Before getting into this topic, here are two recently published books for your consideration:
- How Long, O Lord, How Long? by Dale Kreienkamp (Tenth Power) — The unemployment journey
- Life, Love, Faith, Family by Jerry Kieschnick (CPH) — Perspectives from a veteran church leader
Dale, a friend of mine, shares both practical and spiritual insights on life after losing a job. Most of you know the other author. My book is available at www.cph.org/p-32843-life-love-faith-family-perspectives-from-a-veteran-church-leader.aspx. Dale’s is at howlongolord.org. Take a look at both.
Providing the necessities of life requires paying attention to financial realities people face every day. Should I buy the Lexus or the Lamborghini? The Maserati or the Mazda? The Starbucks Toasted White Chocolate Mocha for $6.00 or the McDonald’s Peppermint Mocha for $2.00? You get the picture.
Perhaps except for the wealthiest among us, people are cost conscious, to a greater or lesser degree. But many people around the world have never even thought about decisions like those above. They are concerned about the necessities of life and can’t even begin to think about the luxuries, even if they knew they existed. In many cases that is highly doubtful.
In a recent sermon I said: Making decisions about what to eat and what to wear are first world issues. Many folks in third world countries have only one choice and it’s not made from a full cupboard or a multi-wardrobe closet. Their choice is often: “Do I beg for food on the street or go to the dump to try to fill my empty stomach?” And “Do I wear my one pair of pants and my one shirt before or after I wash them in the Ganges River?” By the way, the levels of fecal coliform bacteria from human waste in the waters of that river near Varanasi are more than 100 times the Indian government’s official limit.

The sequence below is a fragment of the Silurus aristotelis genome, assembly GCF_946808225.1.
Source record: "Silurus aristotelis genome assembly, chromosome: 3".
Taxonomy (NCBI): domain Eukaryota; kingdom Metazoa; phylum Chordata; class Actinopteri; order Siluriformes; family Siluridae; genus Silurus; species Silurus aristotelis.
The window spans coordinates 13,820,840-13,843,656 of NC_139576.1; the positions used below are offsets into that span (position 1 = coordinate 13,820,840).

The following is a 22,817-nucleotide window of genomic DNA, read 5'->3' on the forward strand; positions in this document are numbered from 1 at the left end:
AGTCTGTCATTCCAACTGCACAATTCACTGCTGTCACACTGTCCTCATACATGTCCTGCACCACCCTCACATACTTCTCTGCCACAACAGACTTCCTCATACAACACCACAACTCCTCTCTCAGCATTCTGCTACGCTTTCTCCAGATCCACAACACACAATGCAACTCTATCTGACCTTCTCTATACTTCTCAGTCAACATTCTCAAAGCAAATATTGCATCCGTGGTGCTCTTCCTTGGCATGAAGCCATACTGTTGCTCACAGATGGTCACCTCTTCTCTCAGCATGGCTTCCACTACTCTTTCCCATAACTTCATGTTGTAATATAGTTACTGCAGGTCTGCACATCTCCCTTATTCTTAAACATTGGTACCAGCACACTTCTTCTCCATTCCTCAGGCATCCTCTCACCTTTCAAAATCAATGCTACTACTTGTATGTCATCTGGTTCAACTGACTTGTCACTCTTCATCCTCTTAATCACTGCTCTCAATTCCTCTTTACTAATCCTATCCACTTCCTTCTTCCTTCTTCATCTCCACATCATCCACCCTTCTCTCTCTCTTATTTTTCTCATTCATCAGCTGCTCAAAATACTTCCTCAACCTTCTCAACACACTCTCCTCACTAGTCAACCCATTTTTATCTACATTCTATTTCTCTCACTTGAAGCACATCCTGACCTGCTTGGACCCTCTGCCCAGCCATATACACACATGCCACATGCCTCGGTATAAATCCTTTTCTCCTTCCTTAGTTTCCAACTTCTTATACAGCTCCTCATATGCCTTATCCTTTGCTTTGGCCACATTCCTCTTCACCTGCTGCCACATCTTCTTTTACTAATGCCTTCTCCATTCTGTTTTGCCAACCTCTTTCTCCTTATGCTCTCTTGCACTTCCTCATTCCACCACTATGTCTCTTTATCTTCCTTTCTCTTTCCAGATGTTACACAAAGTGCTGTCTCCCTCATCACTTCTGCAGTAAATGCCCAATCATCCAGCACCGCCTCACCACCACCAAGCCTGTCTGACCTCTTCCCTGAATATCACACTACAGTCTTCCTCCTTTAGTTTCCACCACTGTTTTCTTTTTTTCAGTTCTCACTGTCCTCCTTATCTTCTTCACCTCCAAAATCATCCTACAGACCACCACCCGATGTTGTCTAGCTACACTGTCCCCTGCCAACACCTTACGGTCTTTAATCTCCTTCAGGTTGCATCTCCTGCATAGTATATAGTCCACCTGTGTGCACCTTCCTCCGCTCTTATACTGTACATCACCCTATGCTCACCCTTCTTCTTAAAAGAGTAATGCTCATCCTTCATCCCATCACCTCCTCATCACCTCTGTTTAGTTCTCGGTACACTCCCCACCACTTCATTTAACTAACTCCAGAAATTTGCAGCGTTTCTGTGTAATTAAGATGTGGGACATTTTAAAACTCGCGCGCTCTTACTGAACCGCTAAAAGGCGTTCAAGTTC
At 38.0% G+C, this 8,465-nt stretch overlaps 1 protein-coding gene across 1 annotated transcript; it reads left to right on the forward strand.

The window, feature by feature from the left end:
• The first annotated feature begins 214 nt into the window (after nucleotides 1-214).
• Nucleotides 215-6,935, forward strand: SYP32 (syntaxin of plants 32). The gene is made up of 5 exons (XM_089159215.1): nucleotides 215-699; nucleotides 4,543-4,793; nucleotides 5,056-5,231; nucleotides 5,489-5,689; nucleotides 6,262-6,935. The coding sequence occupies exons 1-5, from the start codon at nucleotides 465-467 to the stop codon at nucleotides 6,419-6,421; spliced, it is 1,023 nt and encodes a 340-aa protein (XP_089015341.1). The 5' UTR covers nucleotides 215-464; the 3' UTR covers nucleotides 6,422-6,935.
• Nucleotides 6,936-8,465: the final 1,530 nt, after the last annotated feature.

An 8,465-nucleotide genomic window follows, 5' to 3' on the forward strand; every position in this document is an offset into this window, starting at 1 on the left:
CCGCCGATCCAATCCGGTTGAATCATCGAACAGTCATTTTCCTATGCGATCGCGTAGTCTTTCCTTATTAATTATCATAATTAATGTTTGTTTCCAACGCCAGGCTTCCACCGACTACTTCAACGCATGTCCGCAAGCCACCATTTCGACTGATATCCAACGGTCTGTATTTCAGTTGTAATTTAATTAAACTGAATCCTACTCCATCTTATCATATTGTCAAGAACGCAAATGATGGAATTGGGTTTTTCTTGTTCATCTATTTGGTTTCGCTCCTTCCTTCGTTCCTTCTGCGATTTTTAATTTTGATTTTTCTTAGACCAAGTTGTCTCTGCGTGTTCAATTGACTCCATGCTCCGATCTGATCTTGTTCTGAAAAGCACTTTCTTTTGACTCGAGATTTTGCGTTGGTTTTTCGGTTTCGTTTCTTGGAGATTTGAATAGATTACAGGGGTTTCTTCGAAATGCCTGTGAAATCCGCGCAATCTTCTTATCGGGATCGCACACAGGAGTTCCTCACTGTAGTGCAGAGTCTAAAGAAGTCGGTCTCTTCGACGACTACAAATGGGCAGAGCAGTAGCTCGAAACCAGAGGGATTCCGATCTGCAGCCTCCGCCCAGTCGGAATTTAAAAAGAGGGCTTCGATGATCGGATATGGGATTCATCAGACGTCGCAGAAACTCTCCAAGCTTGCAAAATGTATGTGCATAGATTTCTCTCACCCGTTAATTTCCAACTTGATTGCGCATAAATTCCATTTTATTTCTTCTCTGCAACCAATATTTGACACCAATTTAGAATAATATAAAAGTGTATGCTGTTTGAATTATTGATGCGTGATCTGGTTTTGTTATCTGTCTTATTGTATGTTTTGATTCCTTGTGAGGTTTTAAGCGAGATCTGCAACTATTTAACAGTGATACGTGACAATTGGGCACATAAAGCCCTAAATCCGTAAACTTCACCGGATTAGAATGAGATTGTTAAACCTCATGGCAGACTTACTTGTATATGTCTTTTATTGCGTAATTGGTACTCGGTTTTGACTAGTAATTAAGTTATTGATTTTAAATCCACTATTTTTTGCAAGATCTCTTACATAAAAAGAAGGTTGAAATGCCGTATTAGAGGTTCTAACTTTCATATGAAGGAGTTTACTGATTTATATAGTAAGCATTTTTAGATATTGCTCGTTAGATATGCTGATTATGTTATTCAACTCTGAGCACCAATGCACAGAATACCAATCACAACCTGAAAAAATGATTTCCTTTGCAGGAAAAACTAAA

The topic of necessities of life became even more vivid for me when I read an Aug. 25, 2018 article in The Wall Street Journal: Pet Insurance Not So Niche Anymore. It stated, among other things:
- In 2017 Americans spent $17 billion on routine veterinary care for cats and dogs
- Pet accidents or illnesses can greatly increase veterinary costs
- The old method of repairing a dog’s torn cranial cruciate ligament (canine ACL) costs $1,200
- Setting the bone and putting in a plate to make the knee as good as new costs $4,500
- In the face of such rising costs, Americans spent $1 billion for pet insurance in 2017
- These policies cover only 1% of the 94.2 million cats and 89.7 million dogs Americans own
- With 12 million puppies and kittens being born every year, that number will explode
While it may be difficult to consider all pets a necessity of life, they are often very significant in people’s lives. For example, service dogs, comfort dogs, seeing-eye and guide dogs, owned by people who live alone, especially the elderly, are among the animals who play a very important and necessary role. Cat owners could probably articulate better than I how the feline species fills significant roles as well.
Puppies and kittens are God’s gifts to mankind. Yet spending billions to care for them in the face of worldwide poverty causes one to scratch one’s head about necessities of life and financial priorities. That’s particularly true as Christmas approaches. Especially during this season, Terry and I are acutely aware of the people and possessions God has entrusted to our care. He has blessed us with the necessities of life and many of the wants. Thanking him as good stewards is our Christian privilege.